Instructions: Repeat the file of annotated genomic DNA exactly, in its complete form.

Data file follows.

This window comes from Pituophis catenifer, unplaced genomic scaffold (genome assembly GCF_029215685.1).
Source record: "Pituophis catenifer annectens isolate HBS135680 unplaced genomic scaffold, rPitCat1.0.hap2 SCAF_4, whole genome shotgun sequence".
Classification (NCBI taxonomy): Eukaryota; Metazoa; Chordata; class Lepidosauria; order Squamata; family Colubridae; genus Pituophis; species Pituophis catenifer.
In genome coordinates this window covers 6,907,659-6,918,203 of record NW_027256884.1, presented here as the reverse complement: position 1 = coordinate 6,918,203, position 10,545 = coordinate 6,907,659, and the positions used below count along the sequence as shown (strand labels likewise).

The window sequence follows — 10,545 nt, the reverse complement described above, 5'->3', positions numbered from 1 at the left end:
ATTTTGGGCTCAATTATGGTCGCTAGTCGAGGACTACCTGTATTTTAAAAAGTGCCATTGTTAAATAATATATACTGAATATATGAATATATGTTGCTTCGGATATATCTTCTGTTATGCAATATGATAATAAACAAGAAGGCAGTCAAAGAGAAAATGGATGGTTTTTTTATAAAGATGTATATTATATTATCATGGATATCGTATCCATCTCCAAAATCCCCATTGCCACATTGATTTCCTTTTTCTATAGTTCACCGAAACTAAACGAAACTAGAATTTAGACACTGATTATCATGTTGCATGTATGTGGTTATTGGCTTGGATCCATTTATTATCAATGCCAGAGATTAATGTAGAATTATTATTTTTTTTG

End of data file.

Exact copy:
This window comes from Pituophis catenifer, unplaced genomic scaffold (genome assembly GCF_029215685.1).
Source record: "Pituophis catenifer annectens isolate HBS135680 unplaced genomic scaffold, rPitCat1.0.hap2 SCAF_4, whole genome shotgun sequence".
Classification (NCBI taxonomy): Eukaryota; Metazoa; Chordata; class Lepidosauria; order Squamata; family Colubridae; genus Pituophis; species Pituophis catenifer.
In genome coordinates this window covers 6,907,659-6,918,203 of record NW_027256884.1, presented here as the reverse complement: position 1 = coordinate 6,918,203, position 10,545 = coordinate 6,907,659, and the positions used below count along the sequence as shown (strand labels likewise).

The window sequence follows — 10,545 nt, the reverse complement described above, 5'->3', positions numbered from 1 at the left end:
ATTTTGGGCTCAATTATGGTCGCTAGTCGAGGACTACCTGTATTTTAAAAAGTGCCATTGTTAAATAATATATACTGAATATATGAATATATGTTGCTTCGGATATATCTTCTGTTATGCAATATGATAATAAACAAGAAGGCAGTCAAAGAGAAAATGGATGGTTTTTTTATAAAGATGTATATTATATTATCATGGATATCGTATCCATCTCCAAAATCCCCATTGCCACATTGATTTCCTTTTTCTATAGTTCACCGAAACTAAACGAAACTAGAATTTAGACACTGATTATCATGTTGCATGTATGTGGTTATTGGCTTGGATCCATTTATTATCAATGCCAGAGATTAATGTAGAATTATTATTTTTTTTG